That said, there’s always a great deal to criticize K-pop and the Korean media on how they objectify women, encourage unhealthy body ideals, and present such passive gender and sexual roles for them. And with such limited time to write, plus — until very recently — so few writers out there willing to bring any kind of academic research to their own critiques (not that I claim to be an academic myself!), then it was easy for my writing to fall into a certain pattern.

On the other hand, I do try to avoid sounding so cynical and repetitive. So, by coincidence, in (update: *cough*) two weeks I’ll be posting an article about indie girl-groups that reject being objectified for instance, chosen to counter one going up this week about mainstream girl-groups that don’t (update: although it turned out to be much more complicated than that!). And, when K-pop does produce something that defies the stereotypes, then I’m just as gushing as any fanboy — just see my review of Ga-in’s Bloom!

Lee Hyori Nylon Korea May 2013(Source)

See the link for the rest, and for more on many other bloggers you should be reading. As for Lee Hyori…well, this post is just an excuse to post that picture and indulge in some more of that socially-conscious fanboying really, of which she is just as deserving as Ga-in. But I am looking forward to her comeback (see here for some video teasers), and hope that it’s well received, which would bring much more attention and support to the causes she’s embraced.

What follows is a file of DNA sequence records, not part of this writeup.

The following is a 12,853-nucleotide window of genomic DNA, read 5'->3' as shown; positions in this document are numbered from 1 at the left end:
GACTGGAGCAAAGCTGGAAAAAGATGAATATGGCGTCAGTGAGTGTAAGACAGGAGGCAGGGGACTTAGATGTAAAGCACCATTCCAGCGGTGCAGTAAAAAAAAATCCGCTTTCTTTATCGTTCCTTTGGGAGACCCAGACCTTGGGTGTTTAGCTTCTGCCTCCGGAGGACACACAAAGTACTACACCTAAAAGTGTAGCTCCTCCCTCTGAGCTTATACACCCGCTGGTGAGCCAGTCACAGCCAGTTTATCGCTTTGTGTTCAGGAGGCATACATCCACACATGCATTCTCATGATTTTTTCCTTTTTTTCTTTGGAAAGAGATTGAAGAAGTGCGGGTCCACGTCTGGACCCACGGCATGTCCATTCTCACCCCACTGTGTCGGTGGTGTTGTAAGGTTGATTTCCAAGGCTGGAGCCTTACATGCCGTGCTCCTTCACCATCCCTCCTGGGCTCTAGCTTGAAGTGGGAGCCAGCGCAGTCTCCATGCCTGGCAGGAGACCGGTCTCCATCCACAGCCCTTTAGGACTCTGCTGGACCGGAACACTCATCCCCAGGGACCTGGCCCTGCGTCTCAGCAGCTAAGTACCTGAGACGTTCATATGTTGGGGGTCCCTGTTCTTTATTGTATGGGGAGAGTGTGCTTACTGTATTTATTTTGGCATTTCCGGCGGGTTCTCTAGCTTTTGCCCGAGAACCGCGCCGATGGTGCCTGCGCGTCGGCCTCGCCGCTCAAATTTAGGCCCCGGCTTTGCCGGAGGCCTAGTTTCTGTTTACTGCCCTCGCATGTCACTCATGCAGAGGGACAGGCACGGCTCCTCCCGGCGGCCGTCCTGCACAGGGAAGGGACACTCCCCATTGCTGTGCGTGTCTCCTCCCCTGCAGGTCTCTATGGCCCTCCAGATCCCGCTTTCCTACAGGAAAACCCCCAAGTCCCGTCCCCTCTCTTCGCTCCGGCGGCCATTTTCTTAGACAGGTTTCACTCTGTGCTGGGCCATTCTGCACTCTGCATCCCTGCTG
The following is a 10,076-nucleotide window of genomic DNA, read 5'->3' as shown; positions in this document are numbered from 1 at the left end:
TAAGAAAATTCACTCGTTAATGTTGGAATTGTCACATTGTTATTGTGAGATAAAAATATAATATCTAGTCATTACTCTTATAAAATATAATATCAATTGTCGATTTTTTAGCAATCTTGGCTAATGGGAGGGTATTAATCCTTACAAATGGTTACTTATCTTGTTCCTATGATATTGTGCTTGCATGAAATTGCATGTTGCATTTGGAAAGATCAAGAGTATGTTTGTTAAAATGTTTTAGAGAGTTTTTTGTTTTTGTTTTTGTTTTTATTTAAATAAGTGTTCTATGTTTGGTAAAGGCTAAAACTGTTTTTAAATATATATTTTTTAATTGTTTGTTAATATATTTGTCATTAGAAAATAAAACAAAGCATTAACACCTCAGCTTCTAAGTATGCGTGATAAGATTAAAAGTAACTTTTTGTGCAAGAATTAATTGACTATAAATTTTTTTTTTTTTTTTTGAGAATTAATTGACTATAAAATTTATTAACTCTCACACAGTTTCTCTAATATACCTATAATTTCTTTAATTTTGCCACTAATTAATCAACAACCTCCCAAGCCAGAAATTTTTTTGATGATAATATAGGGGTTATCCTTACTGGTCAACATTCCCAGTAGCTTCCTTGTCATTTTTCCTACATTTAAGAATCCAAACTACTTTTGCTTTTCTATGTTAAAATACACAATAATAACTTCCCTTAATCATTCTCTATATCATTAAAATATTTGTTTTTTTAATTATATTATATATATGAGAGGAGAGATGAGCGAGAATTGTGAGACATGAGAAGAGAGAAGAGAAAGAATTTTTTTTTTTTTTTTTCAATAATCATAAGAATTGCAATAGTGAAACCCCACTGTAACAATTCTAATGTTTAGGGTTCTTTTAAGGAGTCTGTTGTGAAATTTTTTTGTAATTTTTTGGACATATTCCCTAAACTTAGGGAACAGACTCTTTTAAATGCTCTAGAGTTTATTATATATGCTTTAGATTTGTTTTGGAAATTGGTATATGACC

Until then, apologies to those who don’t share my love of her, but you are dead to me and I promise more of that cynicism and repetition soon. To everyone else, note that the above edition of Nylon is now available in stores, unlike — grrr — last Wednesday evening (and Thursday morning, and Friday, and…) when I first heard of her inclusion, and — oh, yes — squee!

Revealing the Korean Body Politic, Part 5: Links

So Ji-sub Vivian(Source: Vivien)

In Part 4 back in February, I mentioned that Korean women were getting less breast augmentation and more breast reduction procedures than their counterparts in the US and Brazil, despite having a genetic predisposition towards small(er) breasts. Add that North Koreans think busty women are “intentionally and lewdly stressing [their] femininity,” and that Wacoal’s ‘Bra That Makes Big Breasts Look Small’ would probably be just as popular in Korea as in Japan, then I wrote that all signs point to “a big disconnect between ordinary Koreans’ — and even models’ — attitudes to fashion, body image, and sexuality and what you may see on Korean TV.”

Won Bin Beyond 1As Dr. Roald Maliangkay at the Australian National University points out however, it’s very much the same with men:

….The majority of men appearing on posters and billboards are celebrities. Although the wide use of cosmetic surgery is making men look increasingly similar, they are often associated not merely with a product, but also with a popular drama, and in some cases, a steamy bed or bathroom scene. That is not something the average worker would ever seek to emulate, nor be able to, as the nation’s corporate dress code remains conservative.

See “The bra boys of South Korea” at World News Australia for more, which is mostly about the kkotminam (꽃미남) phenomenon, or here for more on the disproportionate role of celebrity endorsements in the Korean media (source, right: Wonbin Thailand).

Next, in Part 4 I also discussed how official North Korean attitudes to women’s clothing have been changing in response to women increasingly becoming breadwinners, generally becoming more restrictive. For more on this “Female Face of North Korean Capitalism,” see Andrei Lankov’s recent lecture at the Royal Asiatic Society in Seoul:

Third, via Lisa Wade at Sociological Images, here is: